Iran's extremist leaders suffer because of Trump.
That's not a bad thing. Nor can the mullahs reasonably expect their miseries to end anytime soon--at least, not if they've been paying attention to the administration's policy toward North Korea.
For decades, the Iranian regime has exported extremism, mayhem and chaos throughout the Middle East. Now it's facing a tremendous backlash across the region--with the worst of it coming from its own backyard. A wave of protests last weekend, sparked by the regime's decision to reduce state subsidies on gasoline, turned violent. Amnesty International reports that the government killed at least 100 protesting Iranians and arrested more than 1,000.
Rumors are circulating that the protests were actually engineered by hardliners in the regime who seek to push the current government into adopting even more repressive and aggressive polices. There have even suggested hard-liners wanted to use the protests to convince the government to launch a preemptive military strike, possibly against Saudi Arabia or Israel. The idea is that such a wag-the-dog tactic would distract an increasingly dissatisfied citizenry from the nation's growing domestic woes.
All this sounds like so much conjecture. But if hardline elements did welcome the protests as a crisis "too good to waste," they have to rue that strategy now. The protests are spinning out of control. The government had to shut down access to the Internet and amp up police oppression to levels unmatched since the "Green Revolution" of 2009.
There is no question that the Trump administration's "maximum pressure" campaign is backing the regime further and further into a corner. The heavy sanctions and political isolation has made the regime more politically vulnerable and weakened its ability to fund proxies and build up its military.
"The mounting cost of sanctions is putting more and more pressure on the regime to renegotiate the Obama-era nuclear deal and agree to more substantive restrictions," argues Heritage Foundation Middle East expert Jim Phillips. But Phillips does not expect the mullahs to agree to negotiations until after the 2020 U.S. presidential election.
This is where North Korea comes in. The Iranian regime must be closely watching how the U.S. handles its negotiations with Pyongyang, looking for clues as to what treatment it might expect in future dealings with the Americans.
For the tough guys in Tehran, the best case scenario is that Trump loses next November and that the new U.S. leader is willing to fold and go back to the Obama-era deal.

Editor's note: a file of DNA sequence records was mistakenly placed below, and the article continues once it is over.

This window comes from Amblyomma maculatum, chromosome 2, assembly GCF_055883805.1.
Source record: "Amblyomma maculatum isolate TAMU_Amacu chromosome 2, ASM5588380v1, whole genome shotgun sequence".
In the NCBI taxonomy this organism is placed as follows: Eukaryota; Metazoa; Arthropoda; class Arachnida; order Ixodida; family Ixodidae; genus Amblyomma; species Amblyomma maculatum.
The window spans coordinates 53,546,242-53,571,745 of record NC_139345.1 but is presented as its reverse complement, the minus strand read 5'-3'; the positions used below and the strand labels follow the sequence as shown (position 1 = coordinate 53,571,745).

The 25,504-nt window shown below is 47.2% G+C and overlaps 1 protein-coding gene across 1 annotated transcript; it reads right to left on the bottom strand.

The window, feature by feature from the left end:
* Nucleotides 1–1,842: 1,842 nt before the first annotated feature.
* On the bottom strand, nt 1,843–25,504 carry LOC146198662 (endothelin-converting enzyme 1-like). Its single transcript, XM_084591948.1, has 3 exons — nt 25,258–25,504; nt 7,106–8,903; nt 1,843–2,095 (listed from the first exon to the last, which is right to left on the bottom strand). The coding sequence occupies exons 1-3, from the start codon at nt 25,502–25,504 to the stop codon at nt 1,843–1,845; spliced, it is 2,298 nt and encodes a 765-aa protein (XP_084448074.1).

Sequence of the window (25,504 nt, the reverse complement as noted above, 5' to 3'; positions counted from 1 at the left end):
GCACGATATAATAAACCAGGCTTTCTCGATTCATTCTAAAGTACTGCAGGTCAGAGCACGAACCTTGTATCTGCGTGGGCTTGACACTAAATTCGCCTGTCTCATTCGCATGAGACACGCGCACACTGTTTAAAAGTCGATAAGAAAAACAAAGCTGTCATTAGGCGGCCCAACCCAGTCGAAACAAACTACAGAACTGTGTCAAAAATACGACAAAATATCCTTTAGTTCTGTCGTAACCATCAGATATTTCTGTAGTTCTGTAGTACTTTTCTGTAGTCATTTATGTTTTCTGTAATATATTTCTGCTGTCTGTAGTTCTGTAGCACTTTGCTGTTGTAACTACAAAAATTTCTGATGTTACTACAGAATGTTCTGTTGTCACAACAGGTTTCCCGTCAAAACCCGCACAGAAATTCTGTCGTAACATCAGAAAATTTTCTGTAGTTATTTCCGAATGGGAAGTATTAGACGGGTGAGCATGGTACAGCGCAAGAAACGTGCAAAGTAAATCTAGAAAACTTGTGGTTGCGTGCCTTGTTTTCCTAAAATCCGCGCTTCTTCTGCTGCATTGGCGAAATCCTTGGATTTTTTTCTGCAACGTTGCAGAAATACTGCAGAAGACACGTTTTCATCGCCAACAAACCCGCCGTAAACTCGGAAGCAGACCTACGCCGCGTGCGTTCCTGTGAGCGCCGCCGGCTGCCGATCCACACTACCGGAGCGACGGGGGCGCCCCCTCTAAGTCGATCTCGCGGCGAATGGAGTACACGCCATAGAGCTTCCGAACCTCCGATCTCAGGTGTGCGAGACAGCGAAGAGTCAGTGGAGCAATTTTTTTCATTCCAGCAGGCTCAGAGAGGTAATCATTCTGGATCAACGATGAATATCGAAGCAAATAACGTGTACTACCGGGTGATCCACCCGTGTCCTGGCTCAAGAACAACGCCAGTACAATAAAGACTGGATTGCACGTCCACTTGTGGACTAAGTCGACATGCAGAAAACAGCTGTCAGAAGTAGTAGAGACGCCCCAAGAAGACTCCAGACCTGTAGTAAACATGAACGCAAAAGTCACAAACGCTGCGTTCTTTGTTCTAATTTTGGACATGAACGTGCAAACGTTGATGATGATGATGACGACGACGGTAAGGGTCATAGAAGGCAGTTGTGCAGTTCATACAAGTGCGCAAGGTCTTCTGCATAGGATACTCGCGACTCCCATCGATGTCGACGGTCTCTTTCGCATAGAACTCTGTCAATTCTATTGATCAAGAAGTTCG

The second-best hope is that the U.S. caves in denuclearization talks with North Korea, setting a precedent for going soft on Iran.
North Korea apparently still hopes it can bully the U.S. out of sticking to its demand for a total denuclearization. Instead, they want to go back to a negotiating framework where sanctions are lifted first --and then the negotiations begin.
To nudge America in this direction, the North Koreans have been busy brushing-off talks, harrying the South Koreans; and firing the occasional missile into the sea.
So far, however, the U.S. doesn't seem to be budging. And it shouldn't.
Staying tough with North Korea serves a dual purpose: It keeps Pyongyang in check, and sends Tehran a strong signal that they shouldn't expect a sweetheart deal either.
Maintaining maximum pressure is the best strategy for restraining the chief source of misery and instability in the Middle East. Securing a peaceful, stable Middle East is a vital national interest. If we want to accomplish that other than by being the world's policeman or fighting World War III, we need to show persistence in keeping the pressure on the mullahs.
James Jay Carafano is vice president of foreign and defense policy studies The Heritage Foundation.
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|Title Annotation:||Commentary, text and context|
|Author:||Carafano, James Jay|
|Publication:||Iran Times International (Washington, DC)|
|Date:||Dec 20, 2019|
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